ADAC Norway, 2020.

Opie discusses the part movement and motoring plays in his work.


Tell us something about the background of the work in the ADAC collection. 


I have been drawing people walking for years. Walking seems the most natural and obvious of human movements, it’s the thing we see most people doing out on the street and above all it’s something I am able to draw. Ancient Egyptians drew people striding side-on, it gives a sense of purpose, direction and energy to the image. The walking people don’t address you, they walk past in profile oblivious to the viewer which gives them a kind of dignity, like an animal. 

I film people walking on the street or on a walking machine in my studio and turn the film into a series of drawings in the traditional animation technique but all on the computer. I try to draw in the most obvious way possible. As if all I wanted to do was record and relay the information in the most efficient and normal way - as if the drawing was functional, for safety or to guide an electrical installation. I have looked at road signs, symbols and hieroglyphics to create a language of drawing that would allow me to draw people, that would make them seem real, unique and interchangeable. Once I have drawn around 60 consecutive frames it's possible to loop the movement and make an endlessly repeatable stride, which is walking. Once I have drawn a few people I can combine these individuals and make a crowd. The two figures in this work - Siân and Jeremy - work as assistants in my studio. 


What significance does mobility, movement or motoring have in your work?

Early computer games, screensavers, satellite navigation systems and computer flight simulators gave me a language with which to both draw and animate the world around me. By finding different geographies and different modes of travel, and by allowing these differences to define the drawing and colour and angles of view, I have a wider set of possibilities. I have also looked for other materials and techniques. In the 90s I hand painted on flat wooden boards framed in aluminium and set behind glass to simulate a view through the windscreen. I also made continuous computer animations for small fat CRT monitors and I painted whole walls to create a sense of immersion and virtual walkthrough. I now use slim, backlit LCD screens and inkjet prints on plastics and glass.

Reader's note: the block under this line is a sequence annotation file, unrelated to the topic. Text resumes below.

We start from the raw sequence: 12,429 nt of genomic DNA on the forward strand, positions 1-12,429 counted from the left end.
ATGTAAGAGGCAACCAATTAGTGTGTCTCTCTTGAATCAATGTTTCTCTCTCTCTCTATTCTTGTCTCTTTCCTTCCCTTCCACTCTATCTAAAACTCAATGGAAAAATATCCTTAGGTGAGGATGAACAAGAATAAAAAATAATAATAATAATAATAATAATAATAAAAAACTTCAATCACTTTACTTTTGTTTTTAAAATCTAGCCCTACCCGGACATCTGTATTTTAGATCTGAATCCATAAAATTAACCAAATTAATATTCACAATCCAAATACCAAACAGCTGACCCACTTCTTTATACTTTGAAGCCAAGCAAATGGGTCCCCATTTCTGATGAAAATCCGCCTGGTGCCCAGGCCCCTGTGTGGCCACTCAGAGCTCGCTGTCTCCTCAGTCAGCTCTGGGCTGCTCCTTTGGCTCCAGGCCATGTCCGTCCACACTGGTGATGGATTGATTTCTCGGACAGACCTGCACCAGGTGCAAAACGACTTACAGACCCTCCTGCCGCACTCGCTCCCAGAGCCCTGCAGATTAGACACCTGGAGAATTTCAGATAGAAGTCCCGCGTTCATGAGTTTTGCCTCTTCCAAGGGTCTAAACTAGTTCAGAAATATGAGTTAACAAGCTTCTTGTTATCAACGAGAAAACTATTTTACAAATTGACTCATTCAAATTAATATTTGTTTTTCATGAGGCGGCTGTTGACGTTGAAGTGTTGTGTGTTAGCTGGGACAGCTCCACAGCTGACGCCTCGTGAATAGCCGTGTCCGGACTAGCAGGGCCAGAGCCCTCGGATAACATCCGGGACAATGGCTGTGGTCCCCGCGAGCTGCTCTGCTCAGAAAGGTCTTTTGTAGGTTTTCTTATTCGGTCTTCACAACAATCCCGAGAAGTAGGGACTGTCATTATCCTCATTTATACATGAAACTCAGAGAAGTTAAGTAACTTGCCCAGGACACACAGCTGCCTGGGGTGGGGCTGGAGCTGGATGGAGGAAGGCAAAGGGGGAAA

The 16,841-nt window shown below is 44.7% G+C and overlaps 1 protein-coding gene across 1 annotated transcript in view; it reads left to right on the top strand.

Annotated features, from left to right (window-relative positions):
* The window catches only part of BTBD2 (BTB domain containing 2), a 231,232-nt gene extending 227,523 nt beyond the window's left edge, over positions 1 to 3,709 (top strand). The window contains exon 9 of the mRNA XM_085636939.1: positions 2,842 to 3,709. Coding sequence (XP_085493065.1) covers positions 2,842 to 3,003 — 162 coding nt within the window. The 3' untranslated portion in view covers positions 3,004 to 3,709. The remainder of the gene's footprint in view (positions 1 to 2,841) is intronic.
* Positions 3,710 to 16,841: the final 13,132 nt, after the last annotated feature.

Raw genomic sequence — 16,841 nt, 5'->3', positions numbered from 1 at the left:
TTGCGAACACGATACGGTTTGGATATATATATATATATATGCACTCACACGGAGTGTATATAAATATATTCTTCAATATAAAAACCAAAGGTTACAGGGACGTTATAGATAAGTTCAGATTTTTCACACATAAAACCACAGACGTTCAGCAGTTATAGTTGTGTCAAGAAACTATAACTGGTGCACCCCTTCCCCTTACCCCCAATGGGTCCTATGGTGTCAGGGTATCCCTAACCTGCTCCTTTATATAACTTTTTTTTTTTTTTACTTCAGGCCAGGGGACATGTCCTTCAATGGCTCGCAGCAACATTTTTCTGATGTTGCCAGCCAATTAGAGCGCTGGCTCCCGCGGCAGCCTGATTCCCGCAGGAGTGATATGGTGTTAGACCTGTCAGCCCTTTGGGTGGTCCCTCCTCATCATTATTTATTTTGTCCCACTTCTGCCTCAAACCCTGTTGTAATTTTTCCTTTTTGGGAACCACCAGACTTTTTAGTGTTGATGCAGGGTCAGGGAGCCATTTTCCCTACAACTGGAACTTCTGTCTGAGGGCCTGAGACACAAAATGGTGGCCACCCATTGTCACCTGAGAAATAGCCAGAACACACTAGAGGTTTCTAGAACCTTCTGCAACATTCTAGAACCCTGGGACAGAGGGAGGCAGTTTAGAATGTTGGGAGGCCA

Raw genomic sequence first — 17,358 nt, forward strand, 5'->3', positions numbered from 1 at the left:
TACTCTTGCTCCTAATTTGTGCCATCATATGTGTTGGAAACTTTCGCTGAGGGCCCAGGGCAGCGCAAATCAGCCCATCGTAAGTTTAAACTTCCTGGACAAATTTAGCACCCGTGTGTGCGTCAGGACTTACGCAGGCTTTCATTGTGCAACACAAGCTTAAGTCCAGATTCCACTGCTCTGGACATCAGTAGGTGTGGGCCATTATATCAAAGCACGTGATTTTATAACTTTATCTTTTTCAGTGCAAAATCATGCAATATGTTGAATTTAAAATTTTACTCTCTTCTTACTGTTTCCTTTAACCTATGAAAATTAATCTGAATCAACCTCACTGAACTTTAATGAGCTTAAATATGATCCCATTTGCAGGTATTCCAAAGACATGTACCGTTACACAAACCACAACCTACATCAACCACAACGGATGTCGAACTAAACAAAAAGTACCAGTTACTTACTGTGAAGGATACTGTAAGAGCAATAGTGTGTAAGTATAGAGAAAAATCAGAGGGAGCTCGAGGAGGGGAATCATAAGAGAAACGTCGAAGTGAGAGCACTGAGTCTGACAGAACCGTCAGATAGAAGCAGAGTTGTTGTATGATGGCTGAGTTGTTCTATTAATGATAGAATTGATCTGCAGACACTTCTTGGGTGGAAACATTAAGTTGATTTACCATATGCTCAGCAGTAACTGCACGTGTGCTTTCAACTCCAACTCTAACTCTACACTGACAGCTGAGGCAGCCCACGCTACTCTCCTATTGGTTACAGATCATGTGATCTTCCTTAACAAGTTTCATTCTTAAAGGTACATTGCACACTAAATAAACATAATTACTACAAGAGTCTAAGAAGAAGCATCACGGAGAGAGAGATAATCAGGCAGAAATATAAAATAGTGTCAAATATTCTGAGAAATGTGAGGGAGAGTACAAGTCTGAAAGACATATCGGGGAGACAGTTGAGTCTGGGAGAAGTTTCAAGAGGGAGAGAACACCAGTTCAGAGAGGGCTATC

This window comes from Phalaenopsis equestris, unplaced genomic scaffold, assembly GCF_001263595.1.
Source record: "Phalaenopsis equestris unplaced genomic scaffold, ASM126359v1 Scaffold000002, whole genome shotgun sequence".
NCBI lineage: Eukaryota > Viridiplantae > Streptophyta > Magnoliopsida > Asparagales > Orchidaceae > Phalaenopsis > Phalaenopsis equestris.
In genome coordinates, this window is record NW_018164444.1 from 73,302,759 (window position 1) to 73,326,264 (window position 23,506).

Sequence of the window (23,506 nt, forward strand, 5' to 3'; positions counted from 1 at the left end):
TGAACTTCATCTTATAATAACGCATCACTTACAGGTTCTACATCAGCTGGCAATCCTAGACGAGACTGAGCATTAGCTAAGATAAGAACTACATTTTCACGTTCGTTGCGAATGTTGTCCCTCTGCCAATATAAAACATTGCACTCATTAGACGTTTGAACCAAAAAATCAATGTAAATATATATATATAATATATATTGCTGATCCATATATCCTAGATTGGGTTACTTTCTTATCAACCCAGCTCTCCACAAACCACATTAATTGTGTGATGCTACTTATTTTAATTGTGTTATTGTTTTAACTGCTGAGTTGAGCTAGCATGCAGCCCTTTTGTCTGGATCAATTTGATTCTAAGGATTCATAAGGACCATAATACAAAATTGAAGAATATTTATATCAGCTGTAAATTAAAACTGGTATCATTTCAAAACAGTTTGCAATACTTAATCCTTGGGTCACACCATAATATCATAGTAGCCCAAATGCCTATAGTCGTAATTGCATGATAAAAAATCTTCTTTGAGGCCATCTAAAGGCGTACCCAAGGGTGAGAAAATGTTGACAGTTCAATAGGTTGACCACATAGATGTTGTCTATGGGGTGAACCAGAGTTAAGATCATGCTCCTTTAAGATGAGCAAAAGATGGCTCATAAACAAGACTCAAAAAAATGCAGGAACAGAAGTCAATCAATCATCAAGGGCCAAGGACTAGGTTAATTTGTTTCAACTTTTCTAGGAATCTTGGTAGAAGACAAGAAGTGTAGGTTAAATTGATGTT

I am addicted to the work of a Japanese artist of the early 19th century called Utagawa Hiroshige. He influenced Van Gogh, Monet and Hergé (creator of Tintin) and many others. There is always suggested movement within his images, someone punting down the river, birds crossing the sky, rain falling, flags flapping, people crossing bridges or fireworks popping. Hiroshige achieved all of this with woodblock prints and vegetable dyes on a strictly government regulated scale. I can make elements actually move using computer animation.


What does movement or driving do to you psychologically and physically?

Looking directly at something is not always the best way to see it. Look straight at a dim star and it disappears. If you look down the centre of your train carriage and become aware of the landscape outside the windows you can see it better, not the details but the shape and colour, the way the hills roll and the fields shift shape as you pass. You can move an object in your hands to understand it’s shape but you must pass through a landscape to see it properly. My father used to say that speed is the only new experience (he did not ski or ride a horse) and as I was travelling by train from Seoul to Busan in South Korea two years ago, I felt that I could draw the speed, the passing time, the rice fields, mountains, rivers and cables with a series of sliding lateral images that lacked detail but gave the sense of movement.


Yesterday – today – tomorrow? We would like to hear about your past memories of car journeys with your family or first car.


In the early 1990’s I set off around Europe in a fast Citroen CX to photograph landscapes, but I began to have difficulty deciding when to stop and take the photos. I worried that I might be missing the best views and even if I found them it might be the wrong weather or time of day. I decided therefore not to stop at all but to continue driving and simply take photos from the driver’s seat. It became a passive recording of what came at me and went past me as I circled western Europe rather than any chosen composition. The results provided a potentially endless series of what I called “Roadscapes” where the flat countryside creates a moving but somehow constant set of parallel or converging stripes. Every view was connected and the same as every other view, though arranged in different ways.



January 1, 2020